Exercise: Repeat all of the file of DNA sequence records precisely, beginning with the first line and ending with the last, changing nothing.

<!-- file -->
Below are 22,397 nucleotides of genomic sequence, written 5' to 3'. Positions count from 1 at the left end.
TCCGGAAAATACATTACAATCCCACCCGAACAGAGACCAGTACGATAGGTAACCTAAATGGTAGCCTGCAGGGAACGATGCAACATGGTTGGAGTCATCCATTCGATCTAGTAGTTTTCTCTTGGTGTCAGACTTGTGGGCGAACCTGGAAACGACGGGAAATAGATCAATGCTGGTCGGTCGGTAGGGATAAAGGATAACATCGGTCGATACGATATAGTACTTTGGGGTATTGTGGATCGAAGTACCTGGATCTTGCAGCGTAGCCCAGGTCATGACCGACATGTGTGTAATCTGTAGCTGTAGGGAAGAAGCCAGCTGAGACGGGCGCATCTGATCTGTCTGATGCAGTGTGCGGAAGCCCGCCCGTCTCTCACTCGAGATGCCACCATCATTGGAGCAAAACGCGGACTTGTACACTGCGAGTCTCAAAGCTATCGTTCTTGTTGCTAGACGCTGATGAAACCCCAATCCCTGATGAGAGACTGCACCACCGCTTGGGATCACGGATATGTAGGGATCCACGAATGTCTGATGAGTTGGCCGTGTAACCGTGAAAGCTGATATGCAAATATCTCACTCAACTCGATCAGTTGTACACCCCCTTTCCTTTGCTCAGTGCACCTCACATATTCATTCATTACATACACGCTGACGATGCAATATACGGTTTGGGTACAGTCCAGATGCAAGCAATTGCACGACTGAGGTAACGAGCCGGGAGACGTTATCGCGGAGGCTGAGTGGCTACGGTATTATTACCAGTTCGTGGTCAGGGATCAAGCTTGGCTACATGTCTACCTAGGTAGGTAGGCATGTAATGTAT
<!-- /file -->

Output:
Below are 22,397 nucleotides of genomic sequence, written 5' to 3'. Positions count from 1 at the left end.
TCCGGAAAATACATTACAATCCCACCCGAACAGAGACCAGTACGATAGGTAACCTAAATGGTAGCCTGCAGGGAACGATGCAACATGGTTGGAGTCATCCATTCGATCTAGTAGTTTTCTCTTGGTGTCAGACTTGTGGGCGAACCTGGAAACGACGGGAAATAGATCAATGCTGGTCGGTCGGTAGGGATAAAGGATAACATCGGTCGATACGATATAGTACTTTGGGGTATTGTGGATCGAAGTACCTGGATCTTGCAGCGTAGCCCAGGTCATGACCGACATGTGTGTAATCTGTAGCTGTAGGGAAGAAGCCAGCTGAGACGGGCGCATCTGATCTGTCTGATGCAGTGTGCGGAAGCCCGCCCGTCTCTCACTCGAGATGCCACCATCATTGGAGCAAAACGCGGACTTGTACACTGCGAGTCTCAAAGCTATCGTTCTTGTTGCTAGACGCTGATGAAACCCCAATCCCTGATGAGAGACTGCACCACCGCTTGGGATCACGGATATGTAGGGATCCACGAATGTCTGATGAGTTGGCCGTGTAACCGTGAAAGCTGATATGCAAATATCTCACTCAACTCGATCAGTTGTACACCCCCTTTCCTTTGCTCAGTGCACCTCACATATTCATTCATTACATACACGCTGACGATGCAATATACGGTTTGGGTACAGTCCAGATGCAAGCAATTGCACGACTGAGGTAACGAGCCGGGAGACGTTATCGCGGAGGCTGAGTGGCTACGGTATTATTACCAGTTCGTGGTCAGGGATCAAGCTTGGCTACATGTCTACCTAGGTAGGTAGGCATGTAATGTAT